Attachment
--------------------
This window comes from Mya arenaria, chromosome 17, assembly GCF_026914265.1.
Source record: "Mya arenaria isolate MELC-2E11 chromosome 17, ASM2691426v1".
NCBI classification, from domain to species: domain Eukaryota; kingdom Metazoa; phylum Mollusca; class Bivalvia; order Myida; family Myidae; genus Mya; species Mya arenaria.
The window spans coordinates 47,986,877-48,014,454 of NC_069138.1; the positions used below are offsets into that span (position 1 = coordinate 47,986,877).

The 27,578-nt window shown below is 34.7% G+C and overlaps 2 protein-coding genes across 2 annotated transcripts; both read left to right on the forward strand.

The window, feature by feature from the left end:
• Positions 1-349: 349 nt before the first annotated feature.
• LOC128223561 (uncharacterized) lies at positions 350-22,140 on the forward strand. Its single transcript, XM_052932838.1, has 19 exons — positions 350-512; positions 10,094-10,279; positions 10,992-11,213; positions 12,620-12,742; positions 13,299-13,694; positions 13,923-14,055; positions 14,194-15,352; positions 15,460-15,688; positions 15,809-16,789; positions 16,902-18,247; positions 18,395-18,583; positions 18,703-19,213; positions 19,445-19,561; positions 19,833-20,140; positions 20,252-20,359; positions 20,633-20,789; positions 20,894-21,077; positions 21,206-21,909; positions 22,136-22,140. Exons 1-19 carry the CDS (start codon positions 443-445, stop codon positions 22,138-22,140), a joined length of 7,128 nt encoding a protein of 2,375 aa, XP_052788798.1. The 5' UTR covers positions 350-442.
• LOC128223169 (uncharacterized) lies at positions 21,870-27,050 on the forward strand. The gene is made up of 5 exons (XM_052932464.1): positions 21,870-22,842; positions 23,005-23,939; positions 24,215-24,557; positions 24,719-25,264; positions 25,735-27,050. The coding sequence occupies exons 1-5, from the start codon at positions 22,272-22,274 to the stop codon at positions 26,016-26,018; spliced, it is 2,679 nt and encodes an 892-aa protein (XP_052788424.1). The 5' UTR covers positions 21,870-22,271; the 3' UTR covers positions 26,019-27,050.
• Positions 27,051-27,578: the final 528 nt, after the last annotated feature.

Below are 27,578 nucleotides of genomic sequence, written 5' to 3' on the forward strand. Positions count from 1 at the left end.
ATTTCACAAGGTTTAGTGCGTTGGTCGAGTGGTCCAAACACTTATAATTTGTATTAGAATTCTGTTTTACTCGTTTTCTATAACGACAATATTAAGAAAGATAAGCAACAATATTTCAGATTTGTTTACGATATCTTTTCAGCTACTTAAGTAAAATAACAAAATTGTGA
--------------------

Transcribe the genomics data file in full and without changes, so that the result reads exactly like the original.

This window comes from Mya arenaria, chromosome 17, assembly GCF_026914265.1.
Source record: "Mya arenaria isolate MELC-2E11 chromosome 17, ASM2691426v1".
NCBI classification, from domain to species: domain Eukaryota; kingdom Metazoa; phylum Mollusca; class Bivalvia; order Myida; family Myidae; genus Mya; species Mya arenaria.
The window spans coordinates 47,986,877-48,014,454 of NC_069138.1; the positions used below are offsets into that span (position 1 = coordinate 47,986,877).

The 27,578-nt window shown below is 34.7% G+C and overlaps 2 protein-coding genes across 2 annotated transcripts; both read left to right on the forward strand.

The window, feature by feature from the left end:
• Positions 1-349: 349 nt before the first annotated feature.
• LOC128223561 (uncharacterized) lies at positions 350-22,140 on the forward strand. Its single transcript, XM_052932838.1, has 19 exons — positions 350-512; positions 10,094-10,279; positions 10,992-11,213; positions 12,620-12,742; positions 13,299-13,694; positions 13,923-14,055; positions 14,194-15,352; positions 15,460-15,688; positions 15,809-16,789; positions 16,902-18,247; positions 18,395-18,583; positions 18,703-19,213; positions 19,445-19,561; positions 19,833-20,140; positions 20,252-20,359; positions 20,633-20,789; positions 20,894-21,077; positions 21,206-21,909; positions 22,136-22,140. Exons 1-19 carry the CDS (start codon positions 443-445, stop codon positions 22,138-22,140), a joined length of 7,128 nt encoding a protein of 2,375 aa, XP_052788798.1. The 5' UTR covers positions 350-442.
• LOC128223169 (uncharacterized) lies at positions 21,870-27,050 on the forward strand. The gene is made up of 5 exons (XM_052932464.1): positions 21,870-22,842; positions 23,005-23,939; positions 24,215-24,557; positions 24,719-25,264; positions 25,735-27,050. The coding sequence occupies exons 1-5, from the start codon at positions 22,272-22,274 to the stop codon at positions 26,016-26,018; spliced, it is 2,679 nt and encodes an 892-aa protein (XP_052788424.1). The 5' UTR covers positions 21,870-22,271; the 3' UTR covers positions 26,019-27,050.
• Positions 27,051-27,578: the final 528 nt, after the last annotated feature.

Below are 27,578 nucleotides of genomic sequence, written 5' to 3' on the forward strand. Positions count from 1 at the left end.
ATTTCACAAGGTTTAGTGCGTTGGTCGAGTGGTCCAAACACTTATAATTTGTATTAGAATTCTGTTTTACTCGTTTTCTATAACGACAATATTAAGAAAGATAAGCAACAATATTTCAGATTTGTTTACGATATCTTTTCAGCTACTTAAGTAAAATAACAAAATTGTGA